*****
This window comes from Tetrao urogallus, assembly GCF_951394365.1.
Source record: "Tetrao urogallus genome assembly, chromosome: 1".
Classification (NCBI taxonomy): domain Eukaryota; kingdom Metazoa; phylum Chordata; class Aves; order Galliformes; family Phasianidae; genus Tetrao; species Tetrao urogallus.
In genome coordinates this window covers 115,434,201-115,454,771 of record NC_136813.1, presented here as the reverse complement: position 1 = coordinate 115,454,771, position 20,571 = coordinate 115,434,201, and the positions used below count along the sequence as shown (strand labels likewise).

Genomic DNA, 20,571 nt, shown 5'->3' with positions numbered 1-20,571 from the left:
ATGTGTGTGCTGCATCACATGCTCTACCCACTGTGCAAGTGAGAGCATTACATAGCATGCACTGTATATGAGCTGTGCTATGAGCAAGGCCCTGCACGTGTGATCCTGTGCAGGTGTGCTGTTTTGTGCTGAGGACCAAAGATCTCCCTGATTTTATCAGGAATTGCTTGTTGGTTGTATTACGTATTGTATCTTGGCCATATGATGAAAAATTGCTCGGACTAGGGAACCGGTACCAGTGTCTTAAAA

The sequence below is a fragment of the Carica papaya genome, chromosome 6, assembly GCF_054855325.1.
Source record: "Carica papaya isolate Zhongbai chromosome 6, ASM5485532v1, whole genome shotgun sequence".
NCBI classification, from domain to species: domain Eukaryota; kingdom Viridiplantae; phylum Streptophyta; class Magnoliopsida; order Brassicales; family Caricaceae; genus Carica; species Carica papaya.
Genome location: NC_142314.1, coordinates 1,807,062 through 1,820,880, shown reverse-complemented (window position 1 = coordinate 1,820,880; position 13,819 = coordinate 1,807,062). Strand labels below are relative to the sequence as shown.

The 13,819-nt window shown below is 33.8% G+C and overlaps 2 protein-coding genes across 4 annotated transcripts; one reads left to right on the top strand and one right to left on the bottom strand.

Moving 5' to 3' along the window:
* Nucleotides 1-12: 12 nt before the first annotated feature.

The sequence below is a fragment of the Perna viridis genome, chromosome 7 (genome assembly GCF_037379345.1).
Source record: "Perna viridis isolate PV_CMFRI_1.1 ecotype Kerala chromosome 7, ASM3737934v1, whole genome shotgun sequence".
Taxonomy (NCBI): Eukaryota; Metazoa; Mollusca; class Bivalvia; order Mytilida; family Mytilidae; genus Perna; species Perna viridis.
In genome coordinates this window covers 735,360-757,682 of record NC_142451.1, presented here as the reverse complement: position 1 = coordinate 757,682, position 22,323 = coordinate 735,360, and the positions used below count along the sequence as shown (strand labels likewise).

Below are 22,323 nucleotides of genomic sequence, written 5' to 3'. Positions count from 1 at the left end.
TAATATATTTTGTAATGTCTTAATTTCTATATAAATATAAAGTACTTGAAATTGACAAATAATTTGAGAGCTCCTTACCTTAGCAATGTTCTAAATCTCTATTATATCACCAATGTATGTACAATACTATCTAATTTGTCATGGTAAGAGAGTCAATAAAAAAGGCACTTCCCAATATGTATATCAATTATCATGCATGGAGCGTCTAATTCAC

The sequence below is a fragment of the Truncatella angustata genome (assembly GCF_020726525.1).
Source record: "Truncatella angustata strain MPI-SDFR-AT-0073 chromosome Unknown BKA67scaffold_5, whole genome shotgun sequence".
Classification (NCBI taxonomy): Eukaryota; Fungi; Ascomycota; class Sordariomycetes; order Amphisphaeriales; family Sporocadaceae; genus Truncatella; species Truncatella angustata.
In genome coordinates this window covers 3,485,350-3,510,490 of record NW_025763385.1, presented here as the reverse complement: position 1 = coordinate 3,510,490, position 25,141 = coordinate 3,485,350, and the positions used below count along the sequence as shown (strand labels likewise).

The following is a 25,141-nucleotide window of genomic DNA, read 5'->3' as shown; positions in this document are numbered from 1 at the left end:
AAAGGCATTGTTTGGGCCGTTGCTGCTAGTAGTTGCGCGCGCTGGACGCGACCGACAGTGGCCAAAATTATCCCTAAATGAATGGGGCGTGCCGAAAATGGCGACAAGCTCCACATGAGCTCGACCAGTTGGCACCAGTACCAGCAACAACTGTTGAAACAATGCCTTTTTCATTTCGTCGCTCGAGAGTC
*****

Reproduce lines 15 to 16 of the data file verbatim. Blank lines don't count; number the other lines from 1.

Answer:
Source record: "Perna viridis isolate PV_CMFRI_1.1 ecotype Kerala chromosome 7, ASM3737934v1, whole genome shotgun sequence".
Taxonomy (NCBI): Eukaryota; Metazoa; Mollusca; class Bivalvia; order Mytilida; family Mytilidae; genus Perna; species Perna viridis.